Today is not a good day. I’m not sure why it’s different than yesterday or several days ago, but it’s just not good. This is an example of how unpredictable grief is.
There is a lot written about the stages of grief. While I agree on the emotions you experience, there is nothing predictable other than it’s unpredictability. Many describe it coming in waves, first the waves are one after the other, fierce and relentless, knocking you off your feet. Over time, they start to get farther apart and gradually aren’t as large, maybe knocking you off balance, but no longer knocking you down. Eventually the water becomes calm, with occasional waves that you hardly notice, just enough to make you aware grief is still present. Then one day, a big wave comes and knocks you down, but you get up, easier this time and wait for the next one never knowing when it may hit.
I think of grief as a journey. The ticket would say: Departure Date: Immediate Arrival: TBA Destination: A Different You
What To Pack: In your backpack, you will carry many emotions, each having weight, causing your load to be extremely heavy. Depending on your personal situation, the weight of your pack will be different, just as your grief is different.
The first of these emotions is often shock. In our situation, the news of Ricks diagnosis was and remains a shock. I received the call with the news on February 27th at work. I knew, without a doubt, how serious it was and that time was most likely short. I broke this news to my daughters and granddaughters first, leaving them in tears to return home and tell Rick. To say we were shocked is an understatement. We sat in silence for what seemed like hours, but probably was only a few minutes. Honestly, I think I am still in shock and have never really been able to process the news. I will never forget his facial expression.
Denial is often packed along with Shock. Often these experiences are unexpected and how can someone be there one moment and gone the next? How can someone be working and driving and planning their summer and in an instant that is over? How can a marriage start with love and respect and end in anger and hatred? How can a beautiful child be ok one day and get a catastrophic diagnosis affecting the rest of their life and the lives of those who love them? These are grieving experiences also. Going through denial is inevitable, not only do we not want to believe these things, but how can we when at one point it all seemed normal. As denial wanes and reality sets in, there is often anger in your pack as well.
I’ve never been angry, but it is a very normal and natural response to grief. I have met many for whom anger is a major obstacle in their grief journey. Anger can be at family, friends, employers, the legal system and even God. It is a volatile emotion weighing down the pack. I’ve never felt like I had a target for anger, but I understand and respect those who carry this weight. I guess I could be angry at Cancer, but that is an intangible so it doesn’t work for me.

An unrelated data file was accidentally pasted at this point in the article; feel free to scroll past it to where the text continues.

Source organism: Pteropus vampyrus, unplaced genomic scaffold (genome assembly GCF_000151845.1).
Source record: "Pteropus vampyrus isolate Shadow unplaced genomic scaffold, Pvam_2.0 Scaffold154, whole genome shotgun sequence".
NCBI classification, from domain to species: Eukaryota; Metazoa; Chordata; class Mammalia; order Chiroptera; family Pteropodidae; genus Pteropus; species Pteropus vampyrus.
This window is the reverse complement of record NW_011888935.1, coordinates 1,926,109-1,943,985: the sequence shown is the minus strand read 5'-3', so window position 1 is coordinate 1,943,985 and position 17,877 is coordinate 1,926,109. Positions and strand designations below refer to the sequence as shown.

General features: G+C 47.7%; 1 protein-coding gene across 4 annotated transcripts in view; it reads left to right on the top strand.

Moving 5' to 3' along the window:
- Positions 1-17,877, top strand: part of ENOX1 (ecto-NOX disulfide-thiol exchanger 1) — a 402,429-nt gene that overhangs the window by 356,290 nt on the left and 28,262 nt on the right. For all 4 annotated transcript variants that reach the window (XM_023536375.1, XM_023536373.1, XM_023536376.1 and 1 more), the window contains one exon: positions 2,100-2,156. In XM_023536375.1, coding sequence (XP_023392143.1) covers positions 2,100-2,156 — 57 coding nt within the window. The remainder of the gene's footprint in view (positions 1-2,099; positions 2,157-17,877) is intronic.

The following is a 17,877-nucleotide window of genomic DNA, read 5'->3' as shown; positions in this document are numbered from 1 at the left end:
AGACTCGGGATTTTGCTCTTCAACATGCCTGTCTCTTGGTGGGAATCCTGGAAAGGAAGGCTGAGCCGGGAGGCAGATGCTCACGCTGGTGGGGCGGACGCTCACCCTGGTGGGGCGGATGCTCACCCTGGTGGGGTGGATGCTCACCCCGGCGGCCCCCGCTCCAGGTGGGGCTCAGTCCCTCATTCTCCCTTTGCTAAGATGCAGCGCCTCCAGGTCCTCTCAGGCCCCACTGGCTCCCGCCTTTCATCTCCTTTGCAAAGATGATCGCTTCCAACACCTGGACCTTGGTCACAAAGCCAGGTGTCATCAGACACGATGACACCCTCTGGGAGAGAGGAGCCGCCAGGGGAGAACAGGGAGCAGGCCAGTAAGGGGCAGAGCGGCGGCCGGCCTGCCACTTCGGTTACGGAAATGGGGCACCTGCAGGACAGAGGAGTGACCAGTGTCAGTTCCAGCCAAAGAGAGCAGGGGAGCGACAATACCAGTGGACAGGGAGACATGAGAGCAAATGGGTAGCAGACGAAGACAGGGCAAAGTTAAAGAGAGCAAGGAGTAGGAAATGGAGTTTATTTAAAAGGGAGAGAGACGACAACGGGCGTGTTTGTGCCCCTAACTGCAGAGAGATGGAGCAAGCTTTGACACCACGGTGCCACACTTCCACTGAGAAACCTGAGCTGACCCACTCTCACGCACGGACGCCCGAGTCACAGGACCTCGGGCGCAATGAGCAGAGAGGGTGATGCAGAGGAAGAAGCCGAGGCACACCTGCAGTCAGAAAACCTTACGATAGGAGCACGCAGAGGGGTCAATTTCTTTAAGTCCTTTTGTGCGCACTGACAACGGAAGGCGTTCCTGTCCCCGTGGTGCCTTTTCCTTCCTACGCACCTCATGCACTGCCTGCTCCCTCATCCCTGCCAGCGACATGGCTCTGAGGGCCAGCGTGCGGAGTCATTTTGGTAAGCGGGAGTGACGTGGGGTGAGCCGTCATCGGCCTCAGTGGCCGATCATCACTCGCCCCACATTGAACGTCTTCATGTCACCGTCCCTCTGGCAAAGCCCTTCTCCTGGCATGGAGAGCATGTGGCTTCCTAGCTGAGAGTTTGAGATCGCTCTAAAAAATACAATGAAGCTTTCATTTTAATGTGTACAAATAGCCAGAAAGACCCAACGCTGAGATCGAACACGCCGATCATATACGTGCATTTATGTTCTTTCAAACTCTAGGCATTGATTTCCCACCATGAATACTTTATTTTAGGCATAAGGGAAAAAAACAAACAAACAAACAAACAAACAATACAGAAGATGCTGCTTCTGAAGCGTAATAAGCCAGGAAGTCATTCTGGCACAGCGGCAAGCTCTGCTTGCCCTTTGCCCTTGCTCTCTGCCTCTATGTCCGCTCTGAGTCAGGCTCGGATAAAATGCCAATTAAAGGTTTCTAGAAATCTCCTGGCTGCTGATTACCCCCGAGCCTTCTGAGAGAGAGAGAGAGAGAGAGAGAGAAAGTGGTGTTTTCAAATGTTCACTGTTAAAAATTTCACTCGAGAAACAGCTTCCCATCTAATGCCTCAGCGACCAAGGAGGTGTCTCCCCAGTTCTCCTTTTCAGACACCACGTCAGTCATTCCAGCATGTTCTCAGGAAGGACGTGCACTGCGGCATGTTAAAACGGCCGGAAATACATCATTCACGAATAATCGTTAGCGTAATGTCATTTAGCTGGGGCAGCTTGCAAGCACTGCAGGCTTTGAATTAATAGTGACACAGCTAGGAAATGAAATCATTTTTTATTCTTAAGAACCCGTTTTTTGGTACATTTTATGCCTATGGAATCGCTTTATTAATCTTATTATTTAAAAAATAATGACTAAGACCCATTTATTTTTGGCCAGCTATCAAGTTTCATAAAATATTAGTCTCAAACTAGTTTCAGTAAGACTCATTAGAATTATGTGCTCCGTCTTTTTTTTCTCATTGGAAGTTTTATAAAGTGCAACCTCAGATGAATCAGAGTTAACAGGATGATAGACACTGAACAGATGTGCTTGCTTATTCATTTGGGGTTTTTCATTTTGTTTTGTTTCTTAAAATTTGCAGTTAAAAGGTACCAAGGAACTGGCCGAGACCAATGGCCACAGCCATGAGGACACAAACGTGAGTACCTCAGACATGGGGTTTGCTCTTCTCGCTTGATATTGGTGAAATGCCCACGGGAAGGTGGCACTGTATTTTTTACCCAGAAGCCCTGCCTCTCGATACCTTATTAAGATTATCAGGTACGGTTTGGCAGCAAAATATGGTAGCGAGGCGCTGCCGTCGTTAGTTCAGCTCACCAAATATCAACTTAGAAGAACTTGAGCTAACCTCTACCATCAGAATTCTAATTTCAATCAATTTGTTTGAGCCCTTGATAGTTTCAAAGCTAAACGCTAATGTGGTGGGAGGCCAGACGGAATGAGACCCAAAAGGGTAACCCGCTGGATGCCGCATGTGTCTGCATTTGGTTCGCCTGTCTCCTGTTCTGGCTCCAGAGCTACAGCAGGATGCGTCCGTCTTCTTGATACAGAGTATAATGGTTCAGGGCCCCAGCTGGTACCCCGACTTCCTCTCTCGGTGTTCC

Many wrestle with suicidal thoughts, wanting to be with the one they have lost. I’ve learned it doesn’t mean they don’t love their family they still have, but just that living without that loved one seems insurmountable. If someone has an existing mental health challenge, this can feel like another enormous battle. Those that live with anxiety and depression can be severely affected by loss and grief. Sometimes this is the first experience with anxiety or depression following loss. Again it makes the load unbearable at times.
Another emotion often weighing us down is the “G” word Guilt. Sometimes I think back and wonder if I missed something. I’m a nurse, did I miss something that could have changed the outcome? I know everyone says don’t do that, but that is my reality. I know it would not have been purposeful or intentional, but I do wonder. Those are the feelings of someone grieving whether they make sense or not. I’ve experienced this so much in childbirth where there is a poor outcome and the first words from the distraught mother are “what did I do to cause this?” See it doesn’t need to make sense to anyone else if it makes sense to you. I learned the definition of guilt is “intent to do harm”. No one intends to harm their loved ones, but it is something we have to work through in our own time.
These are just a few of the raw emotions that take up space in our backpack and in our mind. As we walk the maze, we start to unpack and place these emotions gently to the side, but before that can happen, we need to feel them and deal with them in a healthy and constructive way. Those that are willing to walk beside us, will help us do that, mostly listening and being present for us. What works for one is different for another. Advice, though well meaning can fall flat because there is no “one size fits all”. Sometimes these emotions return and we repack them, until, once again, we are ready to place them aside.
I am busy unpacking as I walk the maze, but it is a slow and arduous process. It requires patience and perseverance. It requires intense emotional work. So today was not a good day and the backpack is heavy, but maybe tomorrow will be, and I’ll lighten my load.